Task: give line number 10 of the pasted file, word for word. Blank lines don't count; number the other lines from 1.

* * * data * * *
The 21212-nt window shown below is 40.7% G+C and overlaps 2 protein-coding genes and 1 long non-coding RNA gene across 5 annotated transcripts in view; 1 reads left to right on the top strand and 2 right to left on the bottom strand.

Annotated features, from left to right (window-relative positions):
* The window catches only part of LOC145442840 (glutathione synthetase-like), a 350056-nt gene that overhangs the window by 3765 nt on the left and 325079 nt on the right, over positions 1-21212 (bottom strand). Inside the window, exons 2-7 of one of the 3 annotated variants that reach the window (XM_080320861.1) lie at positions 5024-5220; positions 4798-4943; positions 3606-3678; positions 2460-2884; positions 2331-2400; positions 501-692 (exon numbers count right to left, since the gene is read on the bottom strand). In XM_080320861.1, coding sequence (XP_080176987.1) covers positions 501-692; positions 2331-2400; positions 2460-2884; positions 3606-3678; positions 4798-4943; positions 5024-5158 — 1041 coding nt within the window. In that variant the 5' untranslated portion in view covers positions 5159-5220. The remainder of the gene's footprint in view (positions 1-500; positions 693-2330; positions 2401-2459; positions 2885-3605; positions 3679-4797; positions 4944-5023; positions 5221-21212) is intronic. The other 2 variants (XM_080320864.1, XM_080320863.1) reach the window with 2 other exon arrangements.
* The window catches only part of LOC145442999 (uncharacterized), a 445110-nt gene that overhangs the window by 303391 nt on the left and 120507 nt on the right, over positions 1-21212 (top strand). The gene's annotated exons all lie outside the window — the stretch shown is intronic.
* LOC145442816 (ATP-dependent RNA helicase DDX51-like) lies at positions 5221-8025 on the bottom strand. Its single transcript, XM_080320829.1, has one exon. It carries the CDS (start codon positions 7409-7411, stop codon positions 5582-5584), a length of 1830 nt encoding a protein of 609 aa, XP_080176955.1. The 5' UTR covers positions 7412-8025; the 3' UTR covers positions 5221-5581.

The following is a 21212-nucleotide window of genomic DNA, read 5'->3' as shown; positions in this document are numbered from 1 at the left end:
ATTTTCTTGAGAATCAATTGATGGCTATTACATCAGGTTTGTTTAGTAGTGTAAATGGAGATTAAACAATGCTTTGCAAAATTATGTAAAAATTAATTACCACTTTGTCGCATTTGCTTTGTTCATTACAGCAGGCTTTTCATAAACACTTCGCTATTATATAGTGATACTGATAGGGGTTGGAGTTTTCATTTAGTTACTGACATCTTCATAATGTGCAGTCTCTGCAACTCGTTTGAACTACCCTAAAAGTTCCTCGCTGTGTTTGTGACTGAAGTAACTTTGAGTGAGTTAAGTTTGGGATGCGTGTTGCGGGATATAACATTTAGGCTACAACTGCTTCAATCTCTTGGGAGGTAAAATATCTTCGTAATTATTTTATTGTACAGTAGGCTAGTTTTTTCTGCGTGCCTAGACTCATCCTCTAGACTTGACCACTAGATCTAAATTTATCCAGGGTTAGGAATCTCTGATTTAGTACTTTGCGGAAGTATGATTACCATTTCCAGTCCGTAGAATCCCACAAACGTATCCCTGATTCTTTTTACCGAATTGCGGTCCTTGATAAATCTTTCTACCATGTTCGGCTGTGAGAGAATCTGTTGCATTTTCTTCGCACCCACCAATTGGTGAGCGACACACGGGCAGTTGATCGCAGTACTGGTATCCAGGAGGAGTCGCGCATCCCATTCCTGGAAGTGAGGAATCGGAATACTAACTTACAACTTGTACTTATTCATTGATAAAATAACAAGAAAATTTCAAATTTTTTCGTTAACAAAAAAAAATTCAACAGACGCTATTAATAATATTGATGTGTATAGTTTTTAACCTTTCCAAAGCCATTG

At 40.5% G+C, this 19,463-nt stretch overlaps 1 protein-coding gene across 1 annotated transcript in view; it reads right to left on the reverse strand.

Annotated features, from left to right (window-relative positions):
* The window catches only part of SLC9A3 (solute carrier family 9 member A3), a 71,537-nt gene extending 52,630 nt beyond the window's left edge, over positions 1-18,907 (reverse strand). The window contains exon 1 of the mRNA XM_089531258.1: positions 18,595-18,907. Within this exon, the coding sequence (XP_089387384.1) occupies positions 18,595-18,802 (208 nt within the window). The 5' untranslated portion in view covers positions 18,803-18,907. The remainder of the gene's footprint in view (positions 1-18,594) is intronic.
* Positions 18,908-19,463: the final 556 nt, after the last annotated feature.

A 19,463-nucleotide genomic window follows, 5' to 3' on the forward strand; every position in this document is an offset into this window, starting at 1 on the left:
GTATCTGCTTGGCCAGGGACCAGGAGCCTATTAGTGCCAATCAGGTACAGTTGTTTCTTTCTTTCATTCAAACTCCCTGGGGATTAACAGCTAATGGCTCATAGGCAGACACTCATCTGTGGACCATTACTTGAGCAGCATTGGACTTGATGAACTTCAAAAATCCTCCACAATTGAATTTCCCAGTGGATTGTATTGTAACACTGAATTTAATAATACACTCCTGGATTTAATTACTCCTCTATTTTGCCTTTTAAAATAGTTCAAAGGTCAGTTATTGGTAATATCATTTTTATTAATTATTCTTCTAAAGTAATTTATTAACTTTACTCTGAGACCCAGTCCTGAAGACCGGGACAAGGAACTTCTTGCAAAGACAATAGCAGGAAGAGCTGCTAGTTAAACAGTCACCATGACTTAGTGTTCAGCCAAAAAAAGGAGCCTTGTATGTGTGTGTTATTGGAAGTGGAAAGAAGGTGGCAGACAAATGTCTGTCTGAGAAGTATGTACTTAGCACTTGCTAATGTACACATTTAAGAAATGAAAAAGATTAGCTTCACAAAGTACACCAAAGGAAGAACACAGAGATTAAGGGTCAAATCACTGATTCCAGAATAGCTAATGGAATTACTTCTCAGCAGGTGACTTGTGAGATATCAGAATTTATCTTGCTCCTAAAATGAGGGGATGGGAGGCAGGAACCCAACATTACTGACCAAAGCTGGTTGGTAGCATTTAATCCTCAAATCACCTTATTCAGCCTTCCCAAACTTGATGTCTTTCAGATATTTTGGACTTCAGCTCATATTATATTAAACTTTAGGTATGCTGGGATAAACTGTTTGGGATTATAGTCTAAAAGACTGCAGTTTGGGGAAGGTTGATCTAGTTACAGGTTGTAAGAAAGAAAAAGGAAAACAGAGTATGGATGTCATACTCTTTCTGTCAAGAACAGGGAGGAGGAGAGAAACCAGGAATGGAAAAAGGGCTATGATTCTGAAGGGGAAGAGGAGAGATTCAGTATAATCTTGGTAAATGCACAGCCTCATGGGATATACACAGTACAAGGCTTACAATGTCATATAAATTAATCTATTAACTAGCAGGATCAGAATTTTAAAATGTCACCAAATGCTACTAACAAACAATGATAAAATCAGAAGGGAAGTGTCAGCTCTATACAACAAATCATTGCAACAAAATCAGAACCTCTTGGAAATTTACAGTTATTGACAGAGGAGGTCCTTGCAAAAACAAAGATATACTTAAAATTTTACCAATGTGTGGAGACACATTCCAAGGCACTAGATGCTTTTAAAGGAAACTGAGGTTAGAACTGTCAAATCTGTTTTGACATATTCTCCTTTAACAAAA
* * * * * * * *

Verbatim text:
* The window catches only part of SLC9A3 (solute carrier family 9 member A3), a 71,537-nt gene extending 52,630 nt beyond the window's left edge, over positions 1-18,907 (reverse strand). The window contains exon 1 of the mRNA XM_089531258.1: positions 18,595-18,907. Within this exon, the coding sequence (XP_089387384.1) occupies positions 18,595-18,802 (208 nt within the window). The 5' untranslated portion in view covers positions 18,803-18,907. The remainder of the gene's footprint in view (positions 1-18,594) is intronic.